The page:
Mentally Ill Inmates in LA Jails Face "Deplorable" Conditions and Suicide Risk

The county plans to build a $2 Billion twin-tower complex to address the mental health issue

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    NEWSLETTERS

    A civil rights group claims the LA County jail system is the nation's largest mental hospital, calling for changes that it says will save money, improve public safety and reduce jail overcrowding and abuse. Conan Nolan reports for NBC4 News at 6 p.m. from downtown Los Angeles Tuesday, July 1, 2014.

    Saying it could help improve public safety and reduce jail overcrowding, the ACLU on Tuesday urged officials to divert non-violent inmates with mental illness from jails into community treatment.

    The American Civil Liberties Union of Southern California and the Judge David L. Bazelon Center for Mental Health Law jointly unveiled "A Way Forward," saying its recommendations would save money, improve public safety by reducing the number of repeat offenders and reduce jail overcrowding.

    "Jail is going to be a system for security," said Peter Eliasberg, legal director of ACLU Southern California. "Mental health is never going to be at the forefront."

    An estimated 3,200 inmates diagnosed with severe mental illness are jailed in Los Angeles County, making it the nation's largest psychiatric institution, according to the report.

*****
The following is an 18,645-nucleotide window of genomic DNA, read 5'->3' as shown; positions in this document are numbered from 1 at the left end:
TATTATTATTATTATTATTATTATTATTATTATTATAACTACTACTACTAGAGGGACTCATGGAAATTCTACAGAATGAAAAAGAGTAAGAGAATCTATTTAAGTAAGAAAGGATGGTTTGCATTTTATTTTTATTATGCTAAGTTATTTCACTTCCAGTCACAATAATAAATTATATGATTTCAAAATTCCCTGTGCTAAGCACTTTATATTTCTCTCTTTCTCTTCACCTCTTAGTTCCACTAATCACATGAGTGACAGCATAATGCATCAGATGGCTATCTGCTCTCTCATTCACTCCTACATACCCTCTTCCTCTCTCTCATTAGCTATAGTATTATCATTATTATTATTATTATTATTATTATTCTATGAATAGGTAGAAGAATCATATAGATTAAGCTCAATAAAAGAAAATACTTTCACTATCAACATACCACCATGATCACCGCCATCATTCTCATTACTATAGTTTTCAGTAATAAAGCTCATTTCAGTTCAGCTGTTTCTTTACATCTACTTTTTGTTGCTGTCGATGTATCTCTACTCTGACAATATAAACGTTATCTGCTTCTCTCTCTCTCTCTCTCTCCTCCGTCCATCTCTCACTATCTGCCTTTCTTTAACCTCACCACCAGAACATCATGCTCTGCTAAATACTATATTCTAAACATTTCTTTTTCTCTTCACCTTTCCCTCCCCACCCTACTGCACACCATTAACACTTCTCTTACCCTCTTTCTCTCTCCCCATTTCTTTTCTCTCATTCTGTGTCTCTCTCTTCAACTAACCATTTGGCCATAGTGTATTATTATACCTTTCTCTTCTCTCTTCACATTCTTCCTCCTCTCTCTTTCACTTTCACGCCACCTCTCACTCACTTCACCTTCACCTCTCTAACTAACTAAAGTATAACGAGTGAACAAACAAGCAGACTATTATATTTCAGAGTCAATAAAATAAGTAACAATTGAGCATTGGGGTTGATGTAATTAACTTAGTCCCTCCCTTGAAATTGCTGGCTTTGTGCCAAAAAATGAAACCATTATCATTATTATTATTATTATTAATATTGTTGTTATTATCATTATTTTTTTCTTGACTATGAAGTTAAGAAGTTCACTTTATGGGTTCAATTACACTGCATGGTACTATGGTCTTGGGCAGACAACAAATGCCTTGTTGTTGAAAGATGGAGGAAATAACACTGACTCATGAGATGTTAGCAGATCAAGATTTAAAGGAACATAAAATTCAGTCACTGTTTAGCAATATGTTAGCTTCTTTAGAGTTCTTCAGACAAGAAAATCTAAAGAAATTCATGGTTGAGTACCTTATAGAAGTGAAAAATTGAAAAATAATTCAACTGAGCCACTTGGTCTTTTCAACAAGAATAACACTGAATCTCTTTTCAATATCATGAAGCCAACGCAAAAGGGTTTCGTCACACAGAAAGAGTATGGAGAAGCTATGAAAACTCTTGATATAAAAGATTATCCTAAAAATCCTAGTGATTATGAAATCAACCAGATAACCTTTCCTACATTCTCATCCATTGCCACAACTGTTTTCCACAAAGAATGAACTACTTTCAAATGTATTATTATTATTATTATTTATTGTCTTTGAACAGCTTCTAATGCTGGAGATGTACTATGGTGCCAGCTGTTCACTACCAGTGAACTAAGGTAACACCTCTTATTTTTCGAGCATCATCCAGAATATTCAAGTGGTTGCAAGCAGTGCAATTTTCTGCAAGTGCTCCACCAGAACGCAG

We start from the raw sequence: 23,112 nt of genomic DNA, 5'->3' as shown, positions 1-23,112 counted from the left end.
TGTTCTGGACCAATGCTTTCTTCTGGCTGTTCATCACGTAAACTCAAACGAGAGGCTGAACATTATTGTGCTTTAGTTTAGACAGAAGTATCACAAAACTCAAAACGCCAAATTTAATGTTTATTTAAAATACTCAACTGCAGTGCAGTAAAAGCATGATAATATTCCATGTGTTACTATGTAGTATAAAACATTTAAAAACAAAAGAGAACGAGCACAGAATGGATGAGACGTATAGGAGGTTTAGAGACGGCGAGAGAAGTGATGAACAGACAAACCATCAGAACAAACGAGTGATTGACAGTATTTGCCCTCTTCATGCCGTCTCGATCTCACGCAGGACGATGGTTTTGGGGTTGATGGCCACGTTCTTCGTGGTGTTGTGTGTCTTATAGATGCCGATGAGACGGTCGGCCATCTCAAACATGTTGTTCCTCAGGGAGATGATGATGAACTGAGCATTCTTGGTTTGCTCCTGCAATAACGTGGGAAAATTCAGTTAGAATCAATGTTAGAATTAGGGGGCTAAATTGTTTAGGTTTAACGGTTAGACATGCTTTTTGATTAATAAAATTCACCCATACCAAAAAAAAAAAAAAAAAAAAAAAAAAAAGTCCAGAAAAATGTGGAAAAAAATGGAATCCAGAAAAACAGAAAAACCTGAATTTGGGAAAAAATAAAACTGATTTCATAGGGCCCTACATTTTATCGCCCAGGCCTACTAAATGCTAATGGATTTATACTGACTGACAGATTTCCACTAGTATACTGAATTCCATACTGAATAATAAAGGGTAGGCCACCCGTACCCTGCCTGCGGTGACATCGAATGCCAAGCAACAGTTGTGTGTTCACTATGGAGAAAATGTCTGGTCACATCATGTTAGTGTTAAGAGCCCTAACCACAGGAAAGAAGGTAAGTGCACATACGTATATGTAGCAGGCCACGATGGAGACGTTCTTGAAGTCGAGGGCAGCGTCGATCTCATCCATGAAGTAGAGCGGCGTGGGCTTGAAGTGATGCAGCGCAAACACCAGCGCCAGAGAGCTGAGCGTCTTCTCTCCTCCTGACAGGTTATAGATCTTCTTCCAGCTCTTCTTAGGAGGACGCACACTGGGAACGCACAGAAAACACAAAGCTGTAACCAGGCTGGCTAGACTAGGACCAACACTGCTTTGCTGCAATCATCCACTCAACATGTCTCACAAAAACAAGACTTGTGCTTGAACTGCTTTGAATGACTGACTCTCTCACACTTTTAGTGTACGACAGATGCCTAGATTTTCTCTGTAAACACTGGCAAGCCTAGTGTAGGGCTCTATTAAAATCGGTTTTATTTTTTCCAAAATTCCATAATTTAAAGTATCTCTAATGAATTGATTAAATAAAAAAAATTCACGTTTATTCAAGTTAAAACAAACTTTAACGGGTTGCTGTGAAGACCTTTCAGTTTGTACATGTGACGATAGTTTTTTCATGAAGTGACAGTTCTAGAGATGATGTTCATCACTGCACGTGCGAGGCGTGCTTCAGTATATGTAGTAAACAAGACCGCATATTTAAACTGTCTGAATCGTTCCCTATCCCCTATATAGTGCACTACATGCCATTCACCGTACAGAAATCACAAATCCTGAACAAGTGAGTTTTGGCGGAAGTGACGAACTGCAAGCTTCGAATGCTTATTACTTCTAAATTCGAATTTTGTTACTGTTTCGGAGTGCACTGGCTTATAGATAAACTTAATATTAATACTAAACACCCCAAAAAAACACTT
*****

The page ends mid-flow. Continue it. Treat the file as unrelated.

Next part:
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    The report comes after the U.S. Department of Justice found that Los Angeles County violates the constitutional rights of inmates with mental illness by failing both to provide adequate care mental health care and implement necessary suicide prevention protocols.

    Former LA County inmate Peter Starks has lived his life with mental illness, and said that his darkest time was spent inside an LA County jail for six months.

    "I screamed kicked and hollered and I let them know I had PTSD," said Starks. "I needed those medications."

    In order to address the recent issues regarding inadequate care for mentally-ill inmates, the city plans to build a $2 billion twin-tower complex designed for the mentally ill with 3,700 beds.

    But the mental health advocates says it's a bad move.

    "These programs are relatively expensive mental health programs but they are a lot less expensive than keeping people in the jail, possibly three to five times less expensive," said Dave Pilon, of Mental Health America of Los Angeles.

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